I am very pleased to announce that I have accepted a position as the Vice President of Engineering at Asynchrony Solutions, Inc., a leading agile development firm based in St. Louis, MO, effective May 1st, 2006. I’m thrilled to take this new position, as the spirit, principles, and values of Asynchrony very closely mirror my own — honesty, integrity, agility, openness, and all that other good stuff. In my new role, I will be responsible for helping align the agile project processes and practices with the larger business goals of the organization, developing an entirely new training division specializing in agile development and management practices, creating a .Net development practice, acting as a mentor to Asynchrony’s growing body of agile coaches, and managing several development projects for our clients.
I am unbelievably excited about this opportunity. I will be stepping away from day to day development tasks in part (not entirely!!!), but I will be responsible for helping to set the overall agile direction of the entire company. My goal is to publish as much as I can about our successes (and failures if allowed ), further the art of agile project management, and develop an effective way to sell defense contractors on agility wrapped inside their CMM-based processes. I truly want to be as transparent as I can about my activities, as I haven’t seen anywhere nearly enough published about this part of agility.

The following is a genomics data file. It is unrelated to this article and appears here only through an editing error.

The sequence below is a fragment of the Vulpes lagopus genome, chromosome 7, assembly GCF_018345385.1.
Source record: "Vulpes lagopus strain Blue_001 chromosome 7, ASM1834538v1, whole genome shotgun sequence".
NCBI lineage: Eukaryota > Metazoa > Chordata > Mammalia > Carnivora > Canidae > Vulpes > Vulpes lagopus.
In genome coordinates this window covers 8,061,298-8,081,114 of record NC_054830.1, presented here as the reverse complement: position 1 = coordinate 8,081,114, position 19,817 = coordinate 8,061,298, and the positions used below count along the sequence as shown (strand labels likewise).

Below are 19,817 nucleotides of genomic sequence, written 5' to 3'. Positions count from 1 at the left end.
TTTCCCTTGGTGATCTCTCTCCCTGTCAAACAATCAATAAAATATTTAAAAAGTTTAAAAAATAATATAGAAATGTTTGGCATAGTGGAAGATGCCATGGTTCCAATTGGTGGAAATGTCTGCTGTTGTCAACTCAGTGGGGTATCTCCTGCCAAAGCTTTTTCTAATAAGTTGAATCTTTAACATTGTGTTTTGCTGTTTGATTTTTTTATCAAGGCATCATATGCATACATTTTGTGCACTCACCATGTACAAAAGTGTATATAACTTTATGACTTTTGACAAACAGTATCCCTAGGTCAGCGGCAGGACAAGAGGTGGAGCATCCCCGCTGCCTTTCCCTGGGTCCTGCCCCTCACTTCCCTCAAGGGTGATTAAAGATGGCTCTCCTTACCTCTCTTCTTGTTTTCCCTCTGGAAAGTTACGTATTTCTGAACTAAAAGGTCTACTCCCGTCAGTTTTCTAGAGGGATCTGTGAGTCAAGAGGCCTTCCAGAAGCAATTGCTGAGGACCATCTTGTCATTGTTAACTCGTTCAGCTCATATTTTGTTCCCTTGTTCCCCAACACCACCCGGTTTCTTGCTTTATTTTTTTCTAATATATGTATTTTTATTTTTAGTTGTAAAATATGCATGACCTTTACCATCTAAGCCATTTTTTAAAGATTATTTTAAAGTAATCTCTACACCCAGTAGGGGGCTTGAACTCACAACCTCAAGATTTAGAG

The one downside to this (and it is a tremendous downside) is that I’m going to have to leave the patterns & practices team at Microsoft. I have had an incredible 2–1/2 year run with them, I have had the opportunity to work with and learn from some outstanding people (Tom, Scott, Peter, Brad, EdJez, and now Jason and Don, plus too many more to mention), and I would not trade that experience for the entire world. Contrary to what outsiders might think, Microsoft is an incredible place to work — everyone you meet is consistently brilliant, helpful, and they all get it. Think what you may about the corporation Microsoft — they have amazing people. And mostly, I want to thank Jim Newkirk for having the faith in me to bring me into p&p all those many months ago, despite the objections of Scott and Naveen I’ve known Jim for 10 years and consider him to be a very close friend, and I do thank him for all he’s done.
I do intend to keep up this blog, still writing about technical topics as I can, but I’ll also expand its topics to include more management-based learnings. I’m excited about this, and I can’t wait to start.
V.P. of Engineering
Asynchrony Solutions, Inc.